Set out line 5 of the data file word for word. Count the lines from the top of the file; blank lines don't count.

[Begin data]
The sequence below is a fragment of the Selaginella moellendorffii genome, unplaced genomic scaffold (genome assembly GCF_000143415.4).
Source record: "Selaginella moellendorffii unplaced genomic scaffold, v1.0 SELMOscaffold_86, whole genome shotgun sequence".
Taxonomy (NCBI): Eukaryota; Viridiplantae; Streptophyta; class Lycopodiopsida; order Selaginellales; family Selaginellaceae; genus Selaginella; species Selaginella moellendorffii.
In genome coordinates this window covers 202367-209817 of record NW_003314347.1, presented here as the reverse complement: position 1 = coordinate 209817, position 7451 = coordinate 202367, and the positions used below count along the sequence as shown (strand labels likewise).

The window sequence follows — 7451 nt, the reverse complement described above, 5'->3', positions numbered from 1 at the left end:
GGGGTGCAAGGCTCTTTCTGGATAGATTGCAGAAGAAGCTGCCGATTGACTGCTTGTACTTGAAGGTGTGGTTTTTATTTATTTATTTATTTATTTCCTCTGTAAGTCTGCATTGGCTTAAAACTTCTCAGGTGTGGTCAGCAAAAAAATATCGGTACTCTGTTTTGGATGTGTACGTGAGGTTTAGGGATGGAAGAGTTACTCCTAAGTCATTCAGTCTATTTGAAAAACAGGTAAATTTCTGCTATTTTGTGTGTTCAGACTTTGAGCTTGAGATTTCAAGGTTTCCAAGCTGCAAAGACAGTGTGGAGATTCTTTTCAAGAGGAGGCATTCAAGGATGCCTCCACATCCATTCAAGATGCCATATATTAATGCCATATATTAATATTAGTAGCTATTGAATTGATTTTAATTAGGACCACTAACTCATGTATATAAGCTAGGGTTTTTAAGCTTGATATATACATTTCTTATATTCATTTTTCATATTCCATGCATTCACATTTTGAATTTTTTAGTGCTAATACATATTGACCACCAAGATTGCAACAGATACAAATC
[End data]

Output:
The window sequence follows — 7451 nt, the reverse complement described above, 5'->3', positions numbered from 1 at the left end: